I'M A SUCKER for daddy movies.
I can trace the onset of my hypersensitivity to such films (meaning I get misty-eyed and inarticulate anywhere near stories revolving around the relationship between a father and child, especially a boy) to the birth of my own son 5 1/2 years ago. The first symptoms became apparent barely eight months later, during a screening of the 2000 sci-fi thriller "Frequency," which concerns a man who has stumbled upon the ability to communicate with -- sniffle, sniffle -- his dead father through ham radio.
Now what was I saying?
Oh, yes. Since then, this condition has flared up almost every time I watch something dealing with the bond between a boy and his dad, with the notable exception of garbage like the execrable "Son of the Mask." Look, I said I was susceptible, not stupid.
Recently it hit me again during a screening of "Dear Frankie." Set in Scotland, the surprisingly charming tale centers on a cute 9-year-old boy, Frankie (Jack McElhone), whose mother, Lizzie (Emily Mortimer), has been on the run from the boy's father for years, ever since the old man hit Frankie hard enough to make the boy go deaf. (Wait. Before you say anything, I know it's manipulative. And I don't care.)
All these years, Lizzie has been sheltering Frankie, who, having been too young at the time of the incident, never learned the truth about his father's abuse. Thanks to the fake letters that Lizzie has been writing to Frankie from his absent "father," who Frankie thinks is a globe-trotting seaman aboard a cargo ship, Frankie still has a good relationship with his imaginary parent. The problem is that dad's ship is actually about to come in, docking in Frankie's town any day now -- without, of course, dad on it.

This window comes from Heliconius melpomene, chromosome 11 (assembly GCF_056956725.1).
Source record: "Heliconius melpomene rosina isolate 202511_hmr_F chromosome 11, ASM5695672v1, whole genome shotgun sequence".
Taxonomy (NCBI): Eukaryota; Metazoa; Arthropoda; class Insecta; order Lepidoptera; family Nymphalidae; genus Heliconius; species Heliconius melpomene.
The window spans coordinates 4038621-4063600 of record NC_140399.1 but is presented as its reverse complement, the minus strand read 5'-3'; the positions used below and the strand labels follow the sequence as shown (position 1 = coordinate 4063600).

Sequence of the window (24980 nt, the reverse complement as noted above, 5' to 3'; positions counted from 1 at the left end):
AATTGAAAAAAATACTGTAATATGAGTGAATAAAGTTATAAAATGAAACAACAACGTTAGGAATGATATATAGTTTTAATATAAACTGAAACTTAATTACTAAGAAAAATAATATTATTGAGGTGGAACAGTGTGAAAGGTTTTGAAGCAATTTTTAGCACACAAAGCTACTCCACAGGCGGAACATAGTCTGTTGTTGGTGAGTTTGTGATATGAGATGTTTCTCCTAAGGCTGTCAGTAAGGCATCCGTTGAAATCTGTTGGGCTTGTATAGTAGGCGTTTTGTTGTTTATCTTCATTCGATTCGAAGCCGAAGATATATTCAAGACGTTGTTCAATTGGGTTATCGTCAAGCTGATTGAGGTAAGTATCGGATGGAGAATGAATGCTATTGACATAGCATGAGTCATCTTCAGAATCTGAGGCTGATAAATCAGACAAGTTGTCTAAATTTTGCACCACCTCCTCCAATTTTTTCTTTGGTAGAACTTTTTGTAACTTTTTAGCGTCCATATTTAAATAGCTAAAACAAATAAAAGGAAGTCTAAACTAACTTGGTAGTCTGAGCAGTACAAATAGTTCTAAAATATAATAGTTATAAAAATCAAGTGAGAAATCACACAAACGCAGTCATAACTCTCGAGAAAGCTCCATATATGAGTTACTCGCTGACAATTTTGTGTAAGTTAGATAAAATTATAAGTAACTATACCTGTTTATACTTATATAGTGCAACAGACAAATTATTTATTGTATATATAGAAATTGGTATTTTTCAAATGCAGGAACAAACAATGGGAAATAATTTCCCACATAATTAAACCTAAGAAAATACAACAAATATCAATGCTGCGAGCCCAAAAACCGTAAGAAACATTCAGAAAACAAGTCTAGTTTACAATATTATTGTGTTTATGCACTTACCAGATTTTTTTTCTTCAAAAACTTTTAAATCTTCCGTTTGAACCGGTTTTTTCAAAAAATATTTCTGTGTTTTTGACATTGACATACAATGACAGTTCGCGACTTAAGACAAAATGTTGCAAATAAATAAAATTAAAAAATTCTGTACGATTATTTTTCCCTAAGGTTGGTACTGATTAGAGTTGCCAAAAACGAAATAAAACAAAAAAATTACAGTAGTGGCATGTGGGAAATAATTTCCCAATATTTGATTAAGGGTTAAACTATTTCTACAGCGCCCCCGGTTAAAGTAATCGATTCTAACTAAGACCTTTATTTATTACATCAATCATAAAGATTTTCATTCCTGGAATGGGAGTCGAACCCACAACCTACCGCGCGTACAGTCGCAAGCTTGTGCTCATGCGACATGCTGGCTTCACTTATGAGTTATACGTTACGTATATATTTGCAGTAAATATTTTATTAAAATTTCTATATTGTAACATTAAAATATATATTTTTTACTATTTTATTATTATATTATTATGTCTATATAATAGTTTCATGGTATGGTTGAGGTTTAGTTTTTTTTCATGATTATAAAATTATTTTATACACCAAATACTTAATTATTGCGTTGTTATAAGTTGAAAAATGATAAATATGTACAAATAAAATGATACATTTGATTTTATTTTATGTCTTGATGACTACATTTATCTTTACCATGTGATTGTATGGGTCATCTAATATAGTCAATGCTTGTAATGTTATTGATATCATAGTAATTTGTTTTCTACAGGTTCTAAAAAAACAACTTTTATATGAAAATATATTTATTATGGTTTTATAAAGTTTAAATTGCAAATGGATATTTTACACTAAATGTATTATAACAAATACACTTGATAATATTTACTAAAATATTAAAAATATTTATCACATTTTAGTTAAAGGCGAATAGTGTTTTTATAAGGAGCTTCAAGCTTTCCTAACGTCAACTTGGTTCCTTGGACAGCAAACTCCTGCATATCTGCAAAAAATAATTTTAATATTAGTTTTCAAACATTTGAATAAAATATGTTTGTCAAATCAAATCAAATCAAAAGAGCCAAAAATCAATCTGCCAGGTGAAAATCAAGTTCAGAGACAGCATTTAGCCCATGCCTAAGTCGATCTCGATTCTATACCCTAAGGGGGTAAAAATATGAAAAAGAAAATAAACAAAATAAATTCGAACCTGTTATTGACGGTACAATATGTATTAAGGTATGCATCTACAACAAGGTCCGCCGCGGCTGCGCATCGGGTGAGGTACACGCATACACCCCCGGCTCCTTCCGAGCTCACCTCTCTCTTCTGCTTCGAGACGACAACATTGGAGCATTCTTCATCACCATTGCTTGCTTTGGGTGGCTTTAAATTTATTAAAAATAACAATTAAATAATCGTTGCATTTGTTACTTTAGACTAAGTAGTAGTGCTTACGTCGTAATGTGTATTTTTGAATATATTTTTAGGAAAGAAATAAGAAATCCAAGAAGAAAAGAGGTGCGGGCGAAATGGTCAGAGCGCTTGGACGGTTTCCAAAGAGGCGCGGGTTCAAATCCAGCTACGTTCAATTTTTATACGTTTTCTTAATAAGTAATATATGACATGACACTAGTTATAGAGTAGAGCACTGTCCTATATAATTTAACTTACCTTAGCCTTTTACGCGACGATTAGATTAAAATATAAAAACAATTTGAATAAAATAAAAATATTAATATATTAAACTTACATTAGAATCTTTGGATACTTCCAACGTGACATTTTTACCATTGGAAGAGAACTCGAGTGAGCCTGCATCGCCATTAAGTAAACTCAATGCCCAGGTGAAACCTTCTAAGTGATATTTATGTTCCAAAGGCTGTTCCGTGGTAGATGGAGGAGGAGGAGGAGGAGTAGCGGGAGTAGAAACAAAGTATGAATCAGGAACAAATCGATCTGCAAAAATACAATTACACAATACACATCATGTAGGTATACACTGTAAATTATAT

Enter the fake father (Gerard Butler), a stranger Lizzie hires to act as Frankie's daddy for a day, courtesy of a recommendation from Lizzie's boss in the fish-and-chips shop (Sharon Small). Wouldn't you know it? The stranger turns out not just to be great with the kid (after some initial awkwardness that could be explained away by the fact that he hasn't seen his "son" in eight years), but to be tall, dark and handsome, too. Something for Frankie and something for mommy.
I know, I know: way too easy.
Actually, it isn't. I'm pleased to report that, within this overly familiar trope, there's plenty of room for small surprises, not the least of which are delightful, understated performances all around. Guided by Shona Auerbach's sensitive direction, screenwriter Andrea Gibb's story steers well clear of happy-ever-after-land, while still managing to promise a brighter, if less starry-eyed, future for the protagonists.
Be forewarned, though. For all but the stone-hearted, it's just too darn hard to resist saying "awww" every time Frankie hugs the man hired to play his daddy. There's something about the special connection shared by a boy and his father (even a fake one), and the quiet way "Dear Frankie" plucks that sweet tune, that just may make a sucker out of you.
DEAR FRANKIE (PG-13, 104 minutes) -- Contains some vulgar language. At Landmark's E Street Cinema.